Pop quiz: does peering through a telescope at distant stars sound like a fun night out? Would you rather examine giant sloth fossils than relax on the beach? And when you’re at the beach, would you prefer to follow hermit crabs and peer in tide pools instead of working on a tan? If you answered ‘yes’ to any of these questions, you might just be a science geek traveller.

Hermit crab on a tropical beach © MotionWorksFilmStudio / Getty Images
More interested in this little guy’s antics than topping up your tan? Admit it with pride © MotionWorksFilmStudio / Getty Images

Even if you answered ‘no’ across the board, there’s good reason to read on. Why? Because you don’t have to identify as a science geek to approach the world like one, and letting your nerd flag fly high could make your next trip the most interesting adventure you’ve ever taken.

Know your niche

It doesn’t matter if your interest is spotting tropical dragonflies, pressing wildflowers, hunting geodes, or even strumming ukuleles – there’s a travel rule that applies to geeks of all stripes: pursuing narrow interests will broaden your experience.

Approach a destination without a lens and you’ll see what everyone else sees; but bring your obscure expertise, your hobbies, your peculiar passions (and possibly a portable microscope), and you’ll experience a side of a place tailored just to you. And if you track down fellow niche dwellers, they’ll open up the world for you.

The Ware Collection for Blaschka Glass Models of Plants at the Harvard Museum of Natural History © Boston Globe / Getty Images
Geek out over the glass flowers at the Harvard Museum of Natural History © Boston Globe / Getty Images

Not sure where to begin? Start with small, focused museums. Ogle the hyper-real glass flowers at the Harvard Museum of Natural History; take a spin around the globe museum at Vienna’s Nationalbibliothek Prunksaal; or learn about rare and somewhat distressing medical conditions at the Mütter Museum in Philadelphia. Not only do these museums offer a break from crowds, but their curators will be thrilled at your interest.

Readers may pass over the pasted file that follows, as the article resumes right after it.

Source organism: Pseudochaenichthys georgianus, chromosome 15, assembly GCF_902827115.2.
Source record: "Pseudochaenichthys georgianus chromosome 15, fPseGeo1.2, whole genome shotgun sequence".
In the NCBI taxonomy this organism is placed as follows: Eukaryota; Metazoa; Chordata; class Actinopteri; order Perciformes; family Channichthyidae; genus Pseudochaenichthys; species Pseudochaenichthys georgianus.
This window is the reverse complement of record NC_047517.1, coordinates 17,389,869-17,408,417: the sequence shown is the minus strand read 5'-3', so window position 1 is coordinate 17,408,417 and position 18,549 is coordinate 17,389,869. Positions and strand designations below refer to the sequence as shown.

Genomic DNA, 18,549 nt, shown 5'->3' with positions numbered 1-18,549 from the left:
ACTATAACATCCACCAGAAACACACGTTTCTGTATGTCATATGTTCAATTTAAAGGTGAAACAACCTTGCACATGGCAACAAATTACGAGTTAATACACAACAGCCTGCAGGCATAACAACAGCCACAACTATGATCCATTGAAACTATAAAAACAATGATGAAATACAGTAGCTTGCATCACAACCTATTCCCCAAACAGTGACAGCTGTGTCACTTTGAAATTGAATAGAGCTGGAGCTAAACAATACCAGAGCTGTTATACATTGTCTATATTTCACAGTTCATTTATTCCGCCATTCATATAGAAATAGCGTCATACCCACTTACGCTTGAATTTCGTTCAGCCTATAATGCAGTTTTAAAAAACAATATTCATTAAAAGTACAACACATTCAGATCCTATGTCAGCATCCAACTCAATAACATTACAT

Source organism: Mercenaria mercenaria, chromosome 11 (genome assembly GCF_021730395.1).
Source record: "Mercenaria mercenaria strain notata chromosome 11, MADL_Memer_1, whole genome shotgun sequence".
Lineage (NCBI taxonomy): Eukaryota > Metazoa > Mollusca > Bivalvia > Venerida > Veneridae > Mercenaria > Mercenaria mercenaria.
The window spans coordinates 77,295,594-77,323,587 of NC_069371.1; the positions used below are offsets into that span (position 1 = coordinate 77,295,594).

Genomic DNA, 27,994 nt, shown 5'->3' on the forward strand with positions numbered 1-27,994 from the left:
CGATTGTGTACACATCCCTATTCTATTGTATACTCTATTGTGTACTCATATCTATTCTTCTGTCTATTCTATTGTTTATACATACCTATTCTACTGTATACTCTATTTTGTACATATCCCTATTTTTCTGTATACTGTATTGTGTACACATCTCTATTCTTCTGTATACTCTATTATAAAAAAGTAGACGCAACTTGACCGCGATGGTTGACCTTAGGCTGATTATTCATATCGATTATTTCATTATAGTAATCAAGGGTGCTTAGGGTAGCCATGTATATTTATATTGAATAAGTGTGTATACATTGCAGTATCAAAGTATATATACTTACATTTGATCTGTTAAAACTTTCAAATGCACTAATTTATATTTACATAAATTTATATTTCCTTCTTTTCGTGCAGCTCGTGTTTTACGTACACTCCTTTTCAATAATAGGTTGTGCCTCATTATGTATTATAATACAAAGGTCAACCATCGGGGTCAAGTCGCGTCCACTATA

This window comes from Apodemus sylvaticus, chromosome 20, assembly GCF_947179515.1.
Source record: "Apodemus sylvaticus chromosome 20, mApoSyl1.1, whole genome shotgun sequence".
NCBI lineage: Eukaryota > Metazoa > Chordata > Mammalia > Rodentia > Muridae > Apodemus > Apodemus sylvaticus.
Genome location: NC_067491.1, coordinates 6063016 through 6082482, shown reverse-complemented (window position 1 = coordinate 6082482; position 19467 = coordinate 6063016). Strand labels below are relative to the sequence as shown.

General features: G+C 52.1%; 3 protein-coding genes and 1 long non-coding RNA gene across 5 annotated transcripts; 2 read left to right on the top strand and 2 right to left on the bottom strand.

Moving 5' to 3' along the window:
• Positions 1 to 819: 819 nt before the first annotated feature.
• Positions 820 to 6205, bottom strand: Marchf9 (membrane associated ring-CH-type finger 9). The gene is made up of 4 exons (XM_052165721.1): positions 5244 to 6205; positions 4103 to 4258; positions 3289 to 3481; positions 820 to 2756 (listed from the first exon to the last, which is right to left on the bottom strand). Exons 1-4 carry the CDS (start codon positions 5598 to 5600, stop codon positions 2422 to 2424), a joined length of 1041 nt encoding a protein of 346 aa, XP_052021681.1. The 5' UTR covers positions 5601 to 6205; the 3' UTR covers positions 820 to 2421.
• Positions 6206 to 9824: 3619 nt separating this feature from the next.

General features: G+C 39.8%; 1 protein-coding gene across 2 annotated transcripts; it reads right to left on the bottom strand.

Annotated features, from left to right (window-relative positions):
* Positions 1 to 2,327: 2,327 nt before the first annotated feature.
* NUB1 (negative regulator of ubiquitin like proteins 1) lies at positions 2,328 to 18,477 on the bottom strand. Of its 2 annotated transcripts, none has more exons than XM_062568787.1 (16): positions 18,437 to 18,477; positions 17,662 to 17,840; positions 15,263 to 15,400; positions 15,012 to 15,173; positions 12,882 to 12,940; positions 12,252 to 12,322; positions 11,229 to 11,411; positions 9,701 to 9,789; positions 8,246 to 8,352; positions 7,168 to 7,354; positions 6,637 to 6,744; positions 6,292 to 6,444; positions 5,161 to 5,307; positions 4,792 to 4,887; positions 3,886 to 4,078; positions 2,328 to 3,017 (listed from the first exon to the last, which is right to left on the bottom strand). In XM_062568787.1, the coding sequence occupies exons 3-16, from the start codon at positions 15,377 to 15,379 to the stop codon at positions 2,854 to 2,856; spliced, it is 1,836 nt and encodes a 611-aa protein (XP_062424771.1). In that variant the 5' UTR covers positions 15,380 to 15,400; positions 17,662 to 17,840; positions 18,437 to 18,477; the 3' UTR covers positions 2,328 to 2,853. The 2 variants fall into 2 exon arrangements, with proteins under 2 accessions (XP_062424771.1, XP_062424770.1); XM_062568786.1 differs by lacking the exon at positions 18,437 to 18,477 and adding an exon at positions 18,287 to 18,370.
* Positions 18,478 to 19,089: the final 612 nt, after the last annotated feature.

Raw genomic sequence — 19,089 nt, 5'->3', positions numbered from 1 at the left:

Find the high point

The view, the challenge, the bragging rights – people climb mountains for any number of reasons. For science geeks, there’s another purpose: it forces you to travel from low to high, allowing you to observe the changes as you climb. Whether you go from mangroves to cloud forest, desert to alpine forest, or coastal city to rural village, you get to see a cross-section of both the environment and the culture of a place.

Noppamethanedol and Noppapol Phumsiri pagodas at Doi Inthanon, Chiang Mai, Thailand.
Let your curiosity lead you to Thailand's highest point – Doi Inthanon, Chiang Mai © Kriangkraiwut Boonlom / 500px

Among the thousands of travellers that visit Chiang Mai every year, few venture outside the city to Thailand’s highest point in Doi Inthanon National Park (2565m). You can be hunting for an iced tea on the hot, busy streets of Chiang Mai’s Old City, and just over two hours later find yourself ascending past waterfalls into a cool, dripping cloud forest where people will be scarce and you’ll be thankful for a hot cup of coffee.

No peak? No problem. A cross-country trail can be as good as a climb. Grand Cayman only hits 18m above sea level, but getting to that not-so-high point could elevate your trip. The Mastic Trail is a quiet two-mile stroll along boardwalks through a subtropical dry forest. Take a guided hike from the National Trust for the Cayman Islands and you’ll quickly learn how to spot camouflaged tree frogs and see how even the subtlest ups and downs in elevation can completely change the plant communities.

Go behind closed doors

The sad truth of museums is that you only ever get to see a tiny fraction of the wonders in their collections. The rest remains behind locked doors, awaiting future exhibitions, or – more likely – never enjoying a moment of public appreciation.